Pravettoni: Scientific societies have a key role in promoting effective strategies such as editorial material and guidelines to implement supportive care in oncology for nutritional aspects. The catchment area of societies is vast and communication with healthcare professionals can be simply and extensively achieved.
Since 2011 ESMO has published the ESMO handbook series that includes the ESMO Handbook on Nutrition and Cancer. The handbook thoroughly deals with nutritional and cancer issues from the basic concepts of nutrition and nutritional assessment, to the role of nutrition in cancer prevention and in cancer care through different stages of illness. It also considers the psychological and health economics perspectives promoting a multidisciplinary approach.
Are family-oriented supportive programmes still complex to implement despite increased awareness of family needs after cancer diagnosis?
Pravettoni: Yes, they are. When a family member receives a cancer diagnosis the entire system is affected. Today it is mandatory to address the effect of cancer diagnosis on the partners and children of patients. In some cases such as in stages of advanced disease, cancer patients’ partners suffer from higher levels of psychological distress than the patients themselves (38.9% vs. 23%) (Braun M, 2007) and have a higher risk of depression. When cancer occurs in young couples, it often interrupts life projects and narrows perspectives.
Research presented at ECC 2015 shows that one year after cancer diagnosis, partners had significantly more mood disorders, reactions to severe stress, and ischaemic heart disease than they had the year before the diagnosis (abstract 1707). In addition, cancer affects the relational and sexual life of couples and while patients are on the road to recovery, undergoing demanding treatment regimens, partners often feel uncomfortable about raising the intimacy and sexuality issue, this being a source of distress.
How would family needs regarding dependent children be assessed throughout the cancer trajectory?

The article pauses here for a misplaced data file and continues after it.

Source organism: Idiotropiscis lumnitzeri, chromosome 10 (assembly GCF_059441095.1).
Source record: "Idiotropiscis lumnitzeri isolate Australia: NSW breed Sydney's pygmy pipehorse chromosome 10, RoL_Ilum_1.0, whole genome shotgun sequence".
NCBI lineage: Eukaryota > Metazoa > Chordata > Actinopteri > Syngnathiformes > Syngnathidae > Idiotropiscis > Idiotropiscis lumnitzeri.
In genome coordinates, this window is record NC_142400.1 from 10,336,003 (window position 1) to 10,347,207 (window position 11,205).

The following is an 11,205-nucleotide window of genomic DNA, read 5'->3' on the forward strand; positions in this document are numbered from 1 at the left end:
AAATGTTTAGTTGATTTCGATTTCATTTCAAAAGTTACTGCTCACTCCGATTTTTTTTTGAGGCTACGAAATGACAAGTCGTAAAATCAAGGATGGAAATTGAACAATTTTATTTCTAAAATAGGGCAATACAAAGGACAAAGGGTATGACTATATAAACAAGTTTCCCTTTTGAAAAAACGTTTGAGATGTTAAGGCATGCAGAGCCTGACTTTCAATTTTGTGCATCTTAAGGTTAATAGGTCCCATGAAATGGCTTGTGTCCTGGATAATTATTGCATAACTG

Pravettoni: Childhood distress seems to be related to the age and sex of the child and the sex of the patient, with adolescent girls whose mothers have cancer being the most significantly distressed. Targeted education programmes would help specialised staff to better communicate with dependent children of different ages about cancer and to assess their needs throughout the cancer trajectory (abstract 1708).
Education initiatives would be helpful for patients, too. Female patients in particular experience stress around how to communicate with their offspring about the disease and it is often the case that before embarking upon a consultation they decide not to tell their children about the illness.
How could the psychological impact on children and partners be reduced?
Pravettoni: There is a need for awareness-raising educational initiatives to be implemented about the issue and healthcare services, for instance, are showing an increasing awareness of the consequences of having a relative who has been diagnosed with cancer including psycho-social consequences, such as absence from work, costs related to caregiving, and costs related to caring for the relative (e.g. transportation).
In general, it is difficult to properly address psycho-social issues in a healthcare setting and difficulties are directly proportional with how far patients live from the hospital. On the other hand, specialist staff require more support on assessing psycho-social needs and this includes empowerment on communication strategies and access to up-to-date resources and referral pathways in the community setting. Healthcare professionals also recognise the presence of personal barriers in addressing these issues such as, for example, being in the same life situation as patients (abstract 1708) such as having young children or being just married.
What is important to start from, reflecting upon the familial effects of cancer, is that even today, too many patients still believe that having cancer, and the psychological side effects that arise from and accompany it, are something for which they deserve blame.
Abstracts presented at ECC 2015, held 25–29 September in Vienna, Austria:
P377 - 1606: Nutritional support in cancer – more formal recommendations are required. F. Strasser, Switzerland. P377 - Sunday 27th September 2015 – 16:45-18:45 Poster Session HALL C
1707: The effects of cancer diagnosis on the health of the patient’s partner: A population-based register study of cancer in Sweden. M.L. Mollerberg, Sweden. Monday 28th September 2015 – 09:00-10:50 Proffered Paper Session HALL A2
1708: How do specialist oncology staff ‘think family’ and support patients with advanced cancer who have dependent children?. A. Arber, UK. Monday 28th September 2015 – 09:00-10:50 Proffered Paper Session HALL A2
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Reference on barriers to implementing supportive programmes:
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Information contained in this commentary was provided by the interviewee.